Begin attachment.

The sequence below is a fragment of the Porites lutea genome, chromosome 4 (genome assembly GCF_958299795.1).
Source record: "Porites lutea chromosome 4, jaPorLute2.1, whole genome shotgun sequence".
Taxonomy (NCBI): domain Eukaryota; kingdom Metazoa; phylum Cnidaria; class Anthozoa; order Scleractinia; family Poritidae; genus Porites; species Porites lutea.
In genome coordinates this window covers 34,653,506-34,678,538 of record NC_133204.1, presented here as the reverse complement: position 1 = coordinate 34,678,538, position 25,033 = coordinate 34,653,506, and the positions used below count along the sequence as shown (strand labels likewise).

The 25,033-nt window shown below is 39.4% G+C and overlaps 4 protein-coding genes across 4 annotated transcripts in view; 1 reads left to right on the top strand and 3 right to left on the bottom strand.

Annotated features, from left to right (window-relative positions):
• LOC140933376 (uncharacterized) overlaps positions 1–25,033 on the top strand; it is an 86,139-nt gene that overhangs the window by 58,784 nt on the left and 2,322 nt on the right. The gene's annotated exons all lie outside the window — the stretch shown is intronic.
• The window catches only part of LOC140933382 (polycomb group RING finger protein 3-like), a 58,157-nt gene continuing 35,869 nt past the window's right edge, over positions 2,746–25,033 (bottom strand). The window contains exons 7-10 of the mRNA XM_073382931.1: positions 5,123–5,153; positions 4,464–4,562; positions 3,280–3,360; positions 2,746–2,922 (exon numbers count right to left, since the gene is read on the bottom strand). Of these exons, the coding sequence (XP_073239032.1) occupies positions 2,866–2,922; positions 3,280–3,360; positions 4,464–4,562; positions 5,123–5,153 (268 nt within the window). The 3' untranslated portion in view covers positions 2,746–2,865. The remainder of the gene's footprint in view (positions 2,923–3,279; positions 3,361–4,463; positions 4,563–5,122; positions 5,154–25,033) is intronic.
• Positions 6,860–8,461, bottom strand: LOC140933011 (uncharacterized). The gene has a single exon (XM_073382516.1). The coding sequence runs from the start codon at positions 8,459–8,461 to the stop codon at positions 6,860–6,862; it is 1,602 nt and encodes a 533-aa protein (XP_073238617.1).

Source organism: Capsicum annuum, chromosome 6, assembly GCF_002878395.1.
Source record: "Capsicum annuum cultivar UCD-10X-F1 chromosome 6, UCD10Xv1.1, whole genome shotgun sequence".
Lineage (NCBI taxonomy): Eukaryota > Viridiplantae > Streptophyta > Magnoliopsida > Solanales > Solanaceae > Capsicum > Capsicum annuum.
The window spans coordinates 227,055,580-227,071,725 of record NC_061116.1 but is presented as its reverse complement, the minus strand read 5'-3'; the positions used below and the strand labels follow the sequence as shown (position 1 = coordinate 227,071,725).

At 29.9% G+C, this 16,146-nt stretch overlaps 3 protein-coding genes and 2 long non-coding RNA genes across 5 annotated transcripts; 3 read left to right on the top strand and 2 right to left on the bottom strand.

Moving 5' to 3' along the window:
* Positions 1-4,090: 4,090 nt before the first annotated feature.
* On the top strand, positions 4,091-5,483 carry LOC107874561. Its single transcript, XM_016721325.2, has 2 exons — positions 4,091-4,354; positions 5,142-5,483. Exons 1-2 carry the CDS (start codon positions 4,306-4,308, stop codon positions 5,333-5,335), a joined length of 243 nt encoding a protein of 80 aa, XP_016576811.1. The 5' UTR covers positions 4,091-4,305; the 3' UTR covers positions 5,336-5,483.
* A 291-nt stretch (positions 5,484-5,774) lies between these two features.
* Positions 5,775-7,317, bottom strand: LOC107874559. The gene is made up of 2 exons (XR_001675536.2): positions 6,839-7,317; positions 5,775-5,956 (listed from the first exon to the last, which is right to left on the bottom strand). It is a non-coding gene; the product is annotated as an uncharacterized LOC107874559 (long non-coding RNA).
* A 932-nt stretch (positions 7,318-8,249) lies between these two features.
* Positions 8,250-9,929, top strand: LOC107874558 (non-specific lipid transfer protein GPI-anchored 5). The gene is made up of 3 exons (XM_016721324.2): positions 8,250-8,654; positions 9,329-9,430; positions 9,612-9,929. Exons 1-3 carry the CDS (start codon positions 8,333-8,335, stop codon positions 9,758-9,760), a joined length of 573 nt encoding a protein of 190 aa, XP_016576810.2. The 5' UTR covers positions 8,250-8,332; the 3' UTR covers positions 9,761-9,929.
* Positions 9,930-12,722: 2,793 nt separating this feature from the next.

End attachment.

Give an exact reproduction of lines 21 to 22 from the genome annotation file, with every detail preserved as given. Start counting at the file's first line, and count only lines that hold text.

* Positions 8,250-9,929, top strand: LOC107874558 (non-specific lipid transfer protein GPI-anchored 5). The gene is made up of 3 exons (XM_016721324.2): positions 8,250-8,654; positions 9,329-9,430; positions 9,612-9,929. Exons 1-3 carry the CDS (start codon positions 8,333-8,335, stop codon positions 9,758-9,760), a joined length of 573 nt encoding a protein of 190 aa, XP_016576810.2. The 5' UTR covers positions 8,250-8,332; the 3' UTR covers positions 9,761-9,929.
* Positions 9,930-12,722: 2,793 nt separating this feature from the next.